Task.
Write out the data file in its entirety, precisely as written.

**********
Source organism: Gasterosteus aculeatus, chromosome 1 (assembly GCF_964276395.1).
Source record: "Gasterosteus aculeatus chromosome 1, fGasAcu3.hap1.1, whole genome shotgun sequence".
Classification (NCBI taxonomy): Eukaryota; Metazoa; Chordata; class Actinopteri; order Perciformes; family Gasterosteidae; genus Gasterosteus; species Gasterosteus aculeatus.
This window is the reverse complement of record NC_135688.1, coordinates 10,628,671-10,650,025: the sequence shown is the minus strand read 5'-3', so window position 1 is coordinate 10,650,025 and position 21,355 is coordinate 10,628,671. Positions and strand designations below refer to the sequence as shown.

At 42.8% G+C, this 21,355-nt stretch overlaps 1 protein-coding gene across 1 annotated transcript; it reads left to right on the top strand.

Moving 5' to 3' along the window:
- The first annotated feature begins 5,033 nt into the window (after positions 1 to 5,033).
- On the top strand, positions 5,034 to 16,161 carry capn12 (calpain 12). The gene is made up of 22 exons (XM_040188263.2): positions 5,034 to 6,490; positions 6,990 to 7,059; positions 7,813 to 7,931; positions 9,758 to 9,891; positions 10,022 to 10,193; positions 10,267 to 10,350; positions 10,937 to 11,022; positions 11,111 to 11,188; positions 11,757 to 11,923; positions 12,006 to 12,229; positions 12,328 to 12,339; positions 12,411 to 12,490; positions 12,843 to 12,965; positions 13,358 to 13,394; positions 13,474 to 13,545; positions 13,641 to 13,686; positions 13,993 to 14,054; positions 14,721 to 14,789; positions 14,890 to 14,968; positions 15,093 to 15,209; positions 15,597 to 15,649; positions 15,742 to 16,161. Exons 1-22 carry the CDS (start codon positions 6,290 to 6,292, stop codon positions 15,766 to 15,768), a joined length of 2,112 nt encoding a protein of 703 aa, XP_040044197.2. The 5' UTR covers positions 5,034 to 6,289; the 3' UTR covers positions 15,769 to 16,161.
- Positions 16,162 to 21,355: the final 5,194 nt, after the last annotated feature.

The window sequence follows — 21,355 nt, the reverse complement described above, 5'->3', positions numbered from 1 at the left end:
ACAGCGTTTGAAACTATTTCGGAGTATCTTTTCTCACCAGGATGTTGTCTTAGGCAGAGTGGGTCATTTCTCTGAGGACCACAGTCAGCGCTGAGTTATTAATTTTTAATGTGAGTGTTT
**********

Source organism: Gasterosteus aculeatus, chromosome 1 (assembly GCF_964276395.1).
Source record: "Gasterosteus aculeatus chromosome 1, fGasAcu3.hap1.1, whole genome shotgun sequence".
Classification (NCBI taxonomy): Eukaryota; Metazoa; Chordata; class Actinopteri; order Perciformes; family Gasterosteidae; genus Gasterosteus; species Gasterosteus aculeatus.
This window is the reverse complement of record NC_135688.1, coordinates 10,628,671-10,650,025: the sequence shown is the minus strand read 5'-3', so window position 1 is coordinate 10,650,025 and position 21,355 is coordinate 10,628,671. Positions and strand designations below refer to the sequence as shown.

At 42.8% G+C, this 21,355-nt stretch overlaps 1 protein-coding gene across 1 annotated transcript; it reads left to right on the top strand.

Moving 5' to 3' along the window:
- The first annotated feature begins 5,033 nt into the window (after positions 1 to 5,033).
- On the top strand, positions 5,034 to 16,161 carry capn12 (calpain 12). The gene is made up of 22 exons (XM_040188263.2): positions 5,034 to 6,490; positions 6,990 to 7,059; positions 7,813 to 7,931; positions 9,758 to 9,891; positions 10,022 to 10,193; positions 10,267 to 10,350; positions 10,937 to 11,022; positions 11,111 to 11,188; positions 11,757 to 11,923; positions 12,006 to 12,229; positions 12,328 to 12,339; positions 12,411 to 12,490; positions 12,843 to 12,965; positions 13,358 to 13,394; positions 13,474 to 13,545; positions 13,641 to 13,686; positions 13,993 to 14,054; positions 14,721 to 14,789; positions 14,890 to 14,968; positions 15,093 to 15,209; positions 15,597 to 15,649; positions 15,742 to 16,161. Exons 1-22 carry the CDS (start codon positions 6,290 to 6,292, stop codon positions 15,766 to 15,768), a joined length of 2,112 nt encoding a protein of 703 aa, XP_040044197.2. The 5' UTR covers positions 5,034 to 6,289; the 3' UTR covers positions 15,769 to 16,161.
- Positions 16,162 to 21,355: the final 5,194 nt, after the last annotated feature.

The window sequence follows — 21,355 nt, the reverse complement described above, 5'->3', positions numbered from 1 at the left end:
ACAGCGTTTGAAACTATTTCGGAGTATCTTTTCTCACCAGGATGTTGTCTTAGGCAGAGTGGGTCATTTCTCTGAGGACCACAGTCAGCGCTGAGTTATTAATTTTTAATGTGAGTGTTT